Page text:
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Government and Politics


Cleveland City Council approves stadium up grade funding
City will pay $30 million of a $120 million plan to make the Brown's stadium more fan friendly
by WKSU's KEVIN NIEDERMIER


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Kevin Niedermier
 
Robin Adelman and Ed Sweeney protest the city's payment plan for the Browns stadium improvements.
Courtesy of KEVIN NIEDERMIER
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The Cleveland Browns are now ready to start making planned improvements to the team’s stadium after this season is over. Monday, Cleveland City Council approved the city’s share of funding for a $120 million make-over of the 14 year old facility. WKSU’s Kevin Niedermier reports on the somewhat controversial deal.

LISTEN: Support for and concerns about the stadium deal

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The city-owned stadium’s lease with the Browns requires Cleveland to help fund certain capital improvements as well as continuing maintenance.    The agreement was forged in 1996 as city leaders were working with the  NFL to land an expansion team to re-place the original Browns who left for Baltimore.  Last week, Mayor Frank Jackson struck the deal the up-grades which calls for the city to kick-in $2 million a year for 15 years.  That $30 million will help pay for new scoreboards and other enhancements to make the facility more fan friendly.  City council approved the measure 13-to-five with one member absent.  One of the no votes came from Councilman Jeff Johnson. He objects to the money coming out of the city’s general fund.

“It is a time when I believe we have to look at excuses that are given, not just by my collogues, but by the administration and many people, that we own this. So we have to pay for it, we’re the landlords and we don’t want it to crumble. We own the streets of Glenville and St. Clair-Superior, and they’re crumbling.”  

Johnson and other members also objected to not receiving details of the plan until the morning of the vote. They don’t believe there was enough time to properly examine the agreement. The deal passed as an emergency measure, meaning it did not get the usual readings at three separate council meetings. Backers say it was necessary to move quickly so the Browns could begin work immediately after this season ends to be ready for next season’s kick-off. The Jackson administration says there is enough money in the general fund to pay the costs without reducing services. And, that spreading the payments out over 15 years instead of paying it all up-front is a good deal for the city. Councilman Kevin Kelley voted yes, and says not passing the measure would have hurt the city.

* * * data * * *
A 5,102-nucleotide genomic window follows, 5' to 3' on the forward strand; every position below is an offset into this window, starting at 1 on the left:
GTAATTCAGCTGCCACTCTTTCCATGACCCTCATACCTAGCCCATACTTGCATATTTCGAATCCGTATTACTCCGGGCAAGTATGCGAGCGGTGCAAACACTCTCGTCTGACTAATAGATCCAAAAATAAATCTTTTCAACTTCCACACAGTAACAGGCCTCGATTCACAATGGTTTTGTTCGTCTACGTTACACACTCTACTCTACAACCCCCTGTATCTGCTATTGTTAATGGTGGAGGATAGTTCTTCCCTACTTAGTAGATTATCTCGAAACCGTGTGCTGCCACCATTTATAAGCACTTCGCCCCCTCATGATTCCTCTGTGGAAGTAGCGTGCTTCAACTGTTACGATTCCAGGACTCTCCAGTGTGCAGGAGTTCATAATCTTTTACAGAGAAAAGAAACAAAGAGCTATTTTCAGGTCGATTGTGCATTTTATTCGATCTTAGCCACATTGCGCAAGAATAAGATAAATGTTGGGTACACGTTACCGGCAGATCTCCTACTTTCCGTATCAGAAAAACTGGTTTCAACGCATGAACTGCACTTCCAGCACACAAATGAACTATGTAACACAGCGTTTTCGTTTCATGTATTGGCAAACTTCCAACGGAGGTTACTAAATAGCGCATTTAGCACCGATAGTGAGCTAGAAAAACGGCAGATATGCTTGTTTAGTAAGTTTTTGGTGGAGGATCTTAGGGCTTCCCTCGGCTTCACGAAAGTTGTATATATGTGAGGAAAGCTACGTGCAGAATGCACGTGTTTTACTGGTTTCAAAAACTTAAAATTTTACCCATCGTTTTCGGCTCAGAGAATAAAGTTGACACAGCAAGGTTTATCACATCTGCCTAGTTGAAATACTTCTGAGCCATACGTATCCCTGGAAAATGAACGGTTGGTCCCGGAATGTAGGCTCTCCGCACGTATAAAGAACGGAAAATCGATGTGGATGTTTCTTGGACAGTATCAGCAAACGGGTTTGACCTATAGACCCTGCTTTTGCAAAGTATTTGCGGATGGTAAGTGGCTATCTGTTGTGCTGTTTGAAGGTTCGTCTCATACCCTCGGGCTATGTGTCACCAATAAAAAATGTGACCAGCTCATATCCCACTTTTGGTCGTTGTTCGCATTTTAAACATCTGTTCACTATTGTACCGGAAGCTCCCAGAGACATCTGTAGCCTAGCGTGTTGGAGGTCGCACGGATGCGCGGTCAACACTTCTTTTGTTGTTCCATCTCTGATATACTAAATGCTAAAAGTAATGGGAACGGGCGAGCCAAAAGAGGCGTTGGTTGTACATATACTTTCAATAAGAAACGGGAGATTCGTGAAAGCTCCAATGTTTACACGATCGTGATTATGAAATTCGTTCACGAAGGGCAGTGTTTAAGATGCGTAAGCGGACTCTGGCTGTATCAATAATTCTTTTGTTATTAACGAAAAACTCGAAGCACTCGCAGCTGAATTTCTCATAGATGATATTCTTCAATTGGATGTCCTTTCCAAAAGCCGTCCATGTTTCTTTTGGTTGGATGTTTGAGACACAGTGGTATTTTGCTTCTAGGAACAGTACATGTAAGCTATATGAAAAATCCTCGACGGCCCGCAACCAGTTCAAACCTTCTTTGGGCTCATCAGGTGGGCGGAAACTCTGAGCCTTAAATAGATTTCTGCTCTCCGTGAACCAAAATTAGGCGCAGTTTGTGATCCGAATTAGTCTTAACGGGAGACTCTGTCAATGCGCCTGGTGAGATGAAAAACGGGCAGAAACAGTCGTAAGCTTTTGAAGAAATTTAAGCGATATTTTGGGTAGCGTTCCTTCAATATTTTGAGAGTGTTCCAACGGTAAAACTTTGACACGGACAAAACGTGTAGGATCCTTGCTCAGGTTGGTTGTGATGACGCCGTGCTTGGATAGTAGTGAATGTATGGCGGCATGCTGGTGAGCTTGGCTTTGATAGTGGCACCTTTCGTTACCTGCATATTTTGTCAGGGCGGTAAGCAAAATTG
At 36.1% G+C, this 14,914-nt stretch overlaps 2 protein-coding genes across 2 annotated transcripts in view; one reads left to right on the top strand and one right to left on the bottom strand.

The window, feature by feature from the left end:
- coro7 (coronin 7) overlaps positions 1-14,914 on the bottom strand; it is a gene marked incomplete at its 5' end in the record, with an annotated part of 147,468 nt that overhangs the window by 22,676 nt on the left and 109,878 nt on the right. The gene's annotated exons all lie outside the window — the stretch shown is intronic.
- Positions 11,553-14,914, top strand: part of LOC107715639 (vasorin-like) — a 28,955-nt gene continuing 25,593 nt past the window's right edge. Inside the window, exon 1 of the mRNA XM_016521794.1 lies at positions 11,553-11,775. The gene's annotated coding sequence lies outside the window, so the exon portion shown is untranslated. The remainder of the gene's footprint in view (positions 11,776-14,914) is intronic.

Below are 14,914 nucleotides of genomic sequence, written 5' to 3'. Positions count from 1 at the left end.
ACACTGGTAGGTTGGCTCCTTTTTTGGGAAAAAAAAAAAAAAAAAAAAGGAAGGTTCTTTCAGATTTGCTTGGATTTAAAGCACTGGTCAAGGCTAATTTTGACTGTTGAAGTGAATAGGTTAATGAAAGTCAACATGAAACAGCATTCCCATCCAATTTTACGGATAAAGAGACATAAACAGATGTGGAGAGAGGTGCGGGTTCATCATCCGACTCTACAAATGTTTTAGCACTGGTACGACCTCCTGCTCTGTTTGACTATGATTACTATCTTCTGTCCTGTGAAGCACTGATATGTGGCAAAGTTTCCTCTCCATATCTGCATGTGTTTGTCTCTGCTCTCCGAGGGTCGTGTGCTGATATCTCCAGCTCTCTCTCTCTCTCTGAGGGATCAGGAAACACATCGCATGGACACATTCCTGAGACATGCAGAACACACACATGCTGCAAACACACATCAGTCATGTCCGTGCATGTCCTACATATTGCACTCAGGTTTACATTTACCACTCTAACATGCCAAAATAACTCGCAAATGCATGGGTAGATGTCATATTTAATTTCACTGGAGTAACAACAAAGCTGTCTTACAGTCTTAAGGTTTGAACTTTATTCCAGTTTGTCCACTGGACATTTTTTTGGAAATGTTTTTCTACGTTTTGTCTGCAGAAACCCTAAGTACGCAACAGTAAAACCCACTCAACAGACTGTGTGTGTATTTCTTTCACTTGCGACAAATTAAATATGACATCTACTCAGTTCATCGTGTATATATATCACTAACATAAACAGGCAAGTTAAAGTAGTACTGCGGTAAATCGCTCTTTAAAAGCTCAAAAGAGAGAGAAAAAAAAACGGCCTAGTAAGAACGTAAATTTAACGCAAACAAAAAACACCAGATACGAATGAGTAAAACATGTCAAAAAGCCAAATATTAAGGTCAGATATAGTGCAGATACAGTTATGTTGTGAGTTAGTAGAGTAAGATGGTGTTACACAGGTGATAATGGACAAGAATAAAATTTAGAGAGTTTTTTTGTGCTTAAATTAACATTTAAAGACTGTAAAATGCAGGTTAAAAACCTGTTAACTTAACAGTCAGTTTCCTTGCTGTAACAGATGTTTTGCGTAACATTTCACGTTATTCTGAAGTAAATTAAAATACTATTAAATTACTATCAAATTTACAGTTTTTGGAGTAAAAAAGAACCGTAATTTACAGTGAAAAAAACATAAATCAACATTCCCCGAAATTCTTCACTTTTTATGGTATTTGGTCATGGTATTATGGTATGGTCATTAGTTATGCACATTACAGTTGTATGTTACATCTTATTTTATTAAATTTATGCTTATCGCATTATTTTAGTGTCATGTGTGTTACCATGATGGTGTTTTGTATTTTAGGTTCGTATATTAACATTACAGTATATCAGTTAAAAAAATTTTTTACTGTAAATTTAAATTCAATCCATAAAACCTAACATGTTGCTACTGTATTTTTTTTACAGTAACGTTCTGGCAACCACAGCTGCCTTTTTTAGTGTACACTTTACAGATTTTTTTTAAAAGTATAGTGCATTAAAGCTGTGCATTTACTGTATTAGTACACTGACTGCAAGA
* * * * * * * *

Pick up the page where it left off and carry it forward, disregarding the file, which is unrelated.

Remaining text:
“Arbitration, going to court, those are expensive things, they’re not pleasant, and I believe going to court or being forced into arbitration as the lease requires, we probably would have to pay more than the money contemplated in this agreement.”

Most council members acknowledge that putting money into the stadium now will save money in the future when the up-grades will cost more.After the vote, Brown’s CEO Joe Banner said he understands why some council members from impoverished wards are upset over the renovation payments. But, he says the franchise generates millions for the city, and the project will mean jobs for residents.  And Banner says the work will now move forward.                                                                                                                                                                         “From our end, we can now proceed with finalizing plans and starting to order equipment and hire subcontractors. We’ve basically finished a phase of the design work enough that we can meet with potential service providers, and we’re going to be full speed ahead now.”

On reason up-grading the stadium is necessary is because the 1996 lease agreement requires it to be among the top 15 in the league. Besides new, larger scoreboards, the plan includes a better sound system, escalators and seating improvements. Funding for these capital improvement is separate from the annual maintenance costs that are paid for mostly through Cuyahoga County’s sin tax which expires in 2015. County officials are expected to ask voters to renew it.

 

 

Listener Comments:

We really need the Browns to win more games
I know we can't win all the games but sure need the team to start wining think we need to make some changes.
Thanks


Posted by: J.MERDA (UNIONTOWN . OH) on November 26, 2013 12:11PM
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